Dr. Abayomi Ajayi, a Consultant Obstetrician and Gynaecologist is a fertility specialist and Fellow of the West African College of Surgeons. He is also the Medical Director of NORDICA Fertility Centre. In this interview with FRIDAY OLOKOR, he discusses the problem of infertility and the efficacy of In-Vitro Fertilisation
At what point would you advise a couple to undergo IVF?
What the World Health Organisation says is that when you are 35 or below 35 years, you wait for one year before you go for test when there is no obvious reasons for you to go for it. For instance, if the husband has had a fall, or his testes have been compromised, you can do that earlier. If a woman is not menstruating regularly, you don’t need to wait for one year before you do that. Those are the obvious reasons. But if you are below 35, you wait for one year for investigations. If you are above 35, you wait for six months before you go for investigations. It is the investigation that will say whether you need IVF or not. We know that among infertile couples, it’s only about 10-15 per cent who will need IVF.
Considering the high technology involved in IVF procedure, it is still believed that its success rate is still low. What are the reasons?
The reality is that everywhere in the world, IVF is not a 100 per cent success rate. If somebody tells you that IVF success rate is 60 per cent, he or she is lying. You have to know the physiology of pregnancy. It’s like you take an organ from one person and put it in another person. The chances of rejection are high. For instance, when you take someone’s kidney and put it in another person’s body, chances of rejection are very high. That’s why people like that take drugs to suppress their immunity in order to encourage the body to accept it. Now, in pregnancy, you have two people coming together. Whether it’s IVF, whether it’s on the bed, you have two people coming together; they create a new creature and now, it’s in one person. The chances that one person will reject it is higher than for that person to accept it because that is simple immunology. That is the way the body protects itself. Once it sees a foreign body, it tries to kill it. Unlike the kidney transplant where you can give the patients drugs to reduce or suppress their immunity, however, you dare not try it in IVF. That is why we can brag and say that IVF babies are normal babies because they go through the same quality control system in the body. However, it’s that same quality control system that makes our success rate not to be 100 per cent, 60 or 70. But there is a lot of work because when IVF first started, the success rate was very poor, with about 10-15 per cent. But now, it’s going to 30-35 per cent and sometimes 40 per cent, without compromising the quality control system in the body. Probably in the future, with some things now being worked out, maybe we might be able to improve, but I don’t see us getting a 100 per cent.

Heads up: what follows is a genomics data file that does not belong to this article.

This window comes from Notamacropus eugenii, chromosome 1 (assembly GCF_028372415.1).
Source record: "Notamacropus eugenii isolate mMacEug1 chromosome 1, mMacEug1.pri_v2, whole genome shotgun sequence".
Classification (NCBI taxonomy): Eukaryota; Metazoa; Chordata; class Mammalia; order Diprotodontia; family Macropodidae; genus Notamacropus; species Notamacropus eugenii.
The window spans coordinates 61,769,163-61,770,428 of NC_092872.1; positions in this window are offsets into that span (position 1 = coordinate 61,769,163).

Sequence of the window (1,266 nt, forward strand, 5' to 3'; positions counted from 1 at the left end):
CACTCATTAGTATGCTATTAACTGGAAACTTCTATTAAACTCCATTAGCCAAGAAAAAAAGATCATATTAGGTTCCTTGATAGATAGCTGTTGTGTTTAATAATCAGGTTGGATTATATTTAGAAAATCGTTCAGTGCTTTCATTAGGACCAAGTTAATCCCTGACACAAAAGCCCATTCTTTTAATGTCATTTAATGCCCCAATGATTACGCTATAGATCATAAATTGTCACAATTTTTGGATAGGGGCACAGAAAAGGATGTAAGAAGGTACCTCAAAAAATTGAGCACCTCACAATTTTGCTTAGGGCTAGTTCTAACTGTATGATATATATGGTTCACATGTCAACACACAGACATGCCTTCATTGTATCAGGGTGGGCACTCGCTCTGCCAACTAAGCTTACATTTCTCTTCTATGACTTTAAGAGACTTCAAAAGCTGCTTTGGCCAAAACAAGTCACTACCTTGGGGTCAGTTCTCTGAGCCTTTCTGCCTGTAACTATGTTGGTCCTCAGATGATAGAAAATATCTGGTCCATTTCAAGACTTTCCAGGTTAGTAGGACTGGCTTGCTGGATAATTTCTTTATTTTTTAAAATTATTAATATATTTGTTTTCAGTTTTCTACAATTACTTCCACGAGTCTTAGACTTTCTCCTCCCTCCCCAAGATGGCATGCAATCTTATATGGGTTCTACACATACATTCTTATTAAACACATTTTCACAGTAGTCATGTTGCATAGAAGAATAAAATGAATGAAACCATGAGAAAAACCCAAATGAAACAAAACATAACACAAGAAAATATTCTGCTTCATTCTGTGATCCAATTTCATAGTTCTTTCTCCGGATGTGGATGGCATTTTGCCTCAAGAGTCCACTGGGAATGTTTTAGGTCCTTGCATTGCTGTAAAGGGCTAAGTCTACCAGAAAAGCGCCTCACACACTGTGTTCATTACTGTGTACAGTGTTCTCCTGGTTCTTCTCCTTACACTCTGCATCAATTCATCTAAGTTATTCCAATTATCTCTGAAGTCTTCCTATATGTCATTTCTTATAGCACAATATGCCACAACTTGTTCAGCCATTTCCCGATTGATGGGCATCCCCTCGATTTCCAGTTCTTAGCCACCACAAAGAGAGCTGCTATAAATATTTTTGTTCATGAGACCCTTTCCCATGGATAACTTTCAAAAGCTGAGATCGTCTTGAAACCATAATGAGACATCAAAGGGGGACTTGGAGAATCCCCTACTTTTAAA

How do you convince overly religious patients to undergo IVF?